Monthly Archives: September 2014

End of month view – September 2014

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The trouble with going somewhere as amazing as West Dean (see my last post) is that your own garden can’t help but suffer by comparison.  But, having said that, it’s always good to see fabulous gardens as they hopefully inspire us to do better.

Like West Dean, I do have some Asters, including this inherited one which is very tall and has flopped badly, but still makes a wonderful showIMG_5050

but this one, Aster Frikartii Monch, in the left hand Swing Bed, is much better.  It’s still a little floppy, but a better colour and a much bigger flower.  I love the way it goes with the Verbena bonariensis.  (I think the colour is a better match in real life than in the photo).IMG_5046

In the right hand Swing Bed, you can see the matching Aster as well as the out of control Rosa Snow Goose.  I think a ladder and a pair of gaunlets is called for.IMG_5048

On the posts either side of the swing the rose Rosa St Swithun is having a lovely second flush.  I really need to tie these branches in too, but think I’ll leave it until they’ve finished flowering now.

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The Grass Bed is looking a little better now that the Nasturtiums have recovered from the drought.  I like the colour combination of the orange of both the Nasturtium and the Fox and Cubs with the purple Salvia, but this bed still desperately needs a good sort out.

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In the veg patch, likewise, the runner and french beans have all recovered from the drought and are cropping well.  However the Pumpkin Munchkins have finished and need to be brought in.  Some of the courgettes are still going strong, but nearly all have succumbed to mildew.IMG_5045

By the conservatory the (inherited) Nerines are coming into flower.  They always strike me as a rather incongruous plant for this time of year, but at least they add some colour.IMG_5038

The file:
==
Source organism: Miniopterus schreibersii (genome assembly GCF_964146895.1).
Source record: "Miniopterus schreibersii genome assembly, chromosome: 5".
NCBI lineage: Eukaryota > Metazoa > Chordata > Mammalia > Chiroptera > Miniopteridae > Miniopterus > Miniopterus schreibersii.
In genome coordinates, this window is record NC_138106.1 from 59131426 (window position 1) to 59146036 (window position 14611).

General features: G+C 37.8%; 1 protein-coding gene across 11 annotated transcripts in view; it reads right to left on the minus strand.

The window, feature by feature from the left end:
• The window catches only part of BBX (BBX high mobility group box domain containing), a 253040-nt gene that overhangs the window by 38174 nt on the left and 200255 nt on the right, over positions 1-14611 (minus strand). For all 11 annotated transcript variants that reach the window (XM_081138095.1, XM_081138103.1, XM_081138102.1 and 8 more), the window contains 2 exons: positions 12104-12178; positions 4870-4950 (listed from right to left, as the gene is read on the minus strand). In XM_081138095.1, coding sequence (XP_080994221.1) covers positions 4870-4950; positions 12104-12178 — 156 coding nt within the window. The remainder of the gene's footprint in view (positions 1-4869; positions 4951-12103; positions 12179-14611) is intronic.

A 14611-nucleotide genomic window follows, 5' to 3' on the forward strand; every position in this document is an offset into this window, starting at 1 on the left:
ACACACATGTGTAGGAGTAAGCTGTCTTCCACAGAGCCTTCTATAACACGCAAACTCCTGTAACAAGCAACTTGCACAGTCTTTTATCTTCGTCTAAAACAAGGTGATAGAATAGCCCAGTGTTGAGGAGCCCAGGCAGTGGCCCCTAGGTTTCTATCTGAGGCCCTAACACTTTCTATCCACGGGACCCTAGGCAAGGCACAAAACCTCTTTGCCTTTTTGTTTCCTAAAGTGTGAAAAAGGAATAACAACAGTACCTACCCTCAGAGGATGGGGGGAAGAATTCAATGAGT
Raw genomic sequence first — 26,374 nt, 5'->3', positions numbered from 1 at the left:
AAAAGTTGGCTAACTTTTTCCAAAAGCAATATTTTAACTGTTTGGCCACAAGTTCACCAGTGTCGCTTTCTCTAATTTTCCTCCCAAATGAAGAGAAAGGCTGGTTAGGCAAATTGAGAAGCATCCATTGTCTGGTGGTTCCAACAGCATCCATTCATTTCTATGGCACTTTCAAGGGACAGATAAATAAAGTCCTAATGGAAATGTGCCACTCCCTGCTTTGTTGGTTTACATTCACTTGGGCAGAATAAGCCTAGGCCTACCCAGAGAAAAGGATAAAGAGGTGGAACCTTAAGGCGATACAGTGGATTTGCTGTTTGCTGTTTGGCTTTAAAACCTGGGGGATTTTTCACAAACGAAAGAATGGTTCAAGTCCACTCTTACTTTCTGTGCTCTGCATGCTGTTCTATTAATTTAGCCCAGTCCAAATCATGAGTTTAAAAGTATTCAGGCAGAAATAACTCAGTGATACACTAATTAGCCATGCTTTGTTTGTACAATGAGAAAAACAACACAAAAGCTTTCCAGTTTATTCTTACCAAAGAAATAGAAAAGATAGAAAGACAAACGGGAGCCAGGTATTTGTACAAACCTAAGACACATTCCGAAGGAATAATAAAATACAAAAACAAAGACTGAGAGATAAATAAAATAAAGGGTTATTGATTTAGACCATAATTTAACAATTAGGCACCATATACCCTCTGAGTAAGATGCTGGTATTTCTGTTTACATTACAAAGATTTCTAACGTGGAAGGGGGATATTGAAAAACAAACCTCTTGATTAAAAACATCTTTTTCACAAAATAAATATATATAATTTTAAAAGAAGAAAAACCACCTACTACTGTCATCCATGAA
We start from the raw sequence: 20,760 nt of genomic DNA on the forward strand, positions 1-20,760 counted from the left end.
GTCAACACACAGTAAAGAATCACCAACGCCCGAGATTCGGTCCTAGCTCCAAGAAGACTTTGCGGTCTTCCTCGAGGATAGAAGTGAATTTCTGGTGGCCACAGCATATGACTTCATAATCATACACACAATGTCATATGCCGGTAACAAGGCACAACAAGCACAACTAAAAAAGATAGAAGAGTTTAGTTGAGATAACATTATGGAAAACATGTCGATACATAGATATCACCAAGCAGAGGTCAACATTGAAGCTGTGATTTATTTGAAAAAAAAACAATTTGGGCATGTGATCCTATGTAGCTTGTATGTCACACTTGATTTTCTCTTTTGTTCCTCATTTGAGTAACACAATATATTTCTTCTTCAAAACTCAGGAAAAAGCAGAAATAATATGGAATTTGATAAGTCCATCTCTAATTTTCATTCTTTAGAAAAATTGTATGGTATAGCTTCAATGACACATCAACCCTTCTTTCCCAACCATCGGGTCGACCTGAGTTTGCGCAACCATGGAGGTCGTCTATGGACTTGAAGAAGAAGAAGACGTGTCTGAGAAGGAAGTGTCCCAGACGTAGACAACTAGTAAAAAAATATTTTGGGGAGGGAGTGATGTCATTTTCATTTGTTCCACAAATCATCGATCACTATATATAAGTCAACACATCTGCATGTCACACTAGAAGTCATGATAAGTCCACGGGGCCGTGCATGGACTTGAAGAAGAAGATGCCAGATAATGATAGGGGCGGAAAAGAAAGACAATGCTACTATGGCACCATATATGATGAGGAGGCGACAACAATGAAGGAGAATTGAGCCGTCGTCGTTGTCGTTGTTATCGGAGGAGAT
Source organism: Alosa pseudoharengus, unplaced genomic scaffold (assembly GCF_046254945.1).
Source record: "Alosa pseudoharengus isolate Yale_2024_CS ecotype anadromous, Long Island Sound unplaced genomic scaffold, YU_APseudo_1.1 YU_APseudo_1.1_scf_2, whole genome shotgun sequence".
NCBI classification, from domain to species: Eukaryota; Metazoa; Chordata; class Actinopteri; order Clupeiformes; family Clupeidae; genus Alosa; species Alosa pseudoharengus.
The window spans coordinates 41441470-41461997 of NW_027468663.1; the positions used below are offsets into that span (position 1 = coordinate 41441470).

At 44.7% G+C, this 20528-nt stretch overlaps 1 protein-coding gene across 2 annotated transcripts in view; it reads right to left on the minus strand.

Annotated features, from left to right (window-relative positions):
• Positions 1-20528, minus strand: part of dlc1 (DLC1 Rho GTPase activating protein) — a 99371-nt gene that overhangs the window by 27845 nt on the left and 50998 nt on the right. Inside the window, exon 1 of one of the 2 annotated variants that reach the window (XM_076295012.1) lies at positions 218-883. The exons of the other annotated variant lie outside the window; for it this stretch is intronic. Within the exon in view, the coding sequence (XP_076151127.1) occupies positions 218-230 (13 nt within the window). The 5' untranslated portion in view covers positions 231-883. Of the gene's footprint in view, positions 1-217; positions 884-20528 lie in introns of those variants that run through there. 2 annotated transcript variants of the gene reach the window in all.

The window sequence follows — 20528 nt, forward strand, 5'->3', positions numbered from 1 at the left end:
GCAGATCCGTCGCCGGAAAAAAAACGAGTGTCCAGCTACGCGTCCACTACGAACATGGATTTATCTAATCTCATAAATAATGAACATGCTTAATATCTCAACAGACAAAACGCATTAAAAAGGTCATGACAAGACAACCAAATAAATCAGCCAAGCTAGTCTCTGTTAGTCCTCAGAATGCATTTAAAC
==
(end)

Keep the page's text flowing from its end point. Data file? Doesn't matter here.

In the greenhouse, as well as lots of tomatoes (yum),IMG_5060

and Cucamelons (not so yum!)IMG_5056

I’ve finally got peppers, both the long pointy red ones (well they will be one day)

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as well as some rather sweet little orange onesIMG_5059

Many pots are still going strong, but most won’t survive the winter and so will have to be moved into the greenhouse – never a trivial task!IMG_5040

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And to finish, a quick catch up of my ‘borrowed’ garden.  The Tithonia and Sunflowers featured last month continue to bloom their golden socks offIMG_5071

but the real development is a bed I created underneath the hornbeams we pleached earlier in the year (see part 1 and Part 2).  The hornbeams need a bit of a hair cut now, but have taken really well and I’m looking forward to seeing the blossom in the spring.

Again, like the Tithonia and Sunflowers, all the flowers here are annuals, but this time on a pink theme including Cleomes and Cosmos as well as the greens of Molucella and Amaranthus.  It really is amazing what you can achieve in one season with a few hands full of annual seeds!IMG_5066

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With many thanks, as ever, to Helen at the Patient Gardener,  for hosting everyone’s End of Month views.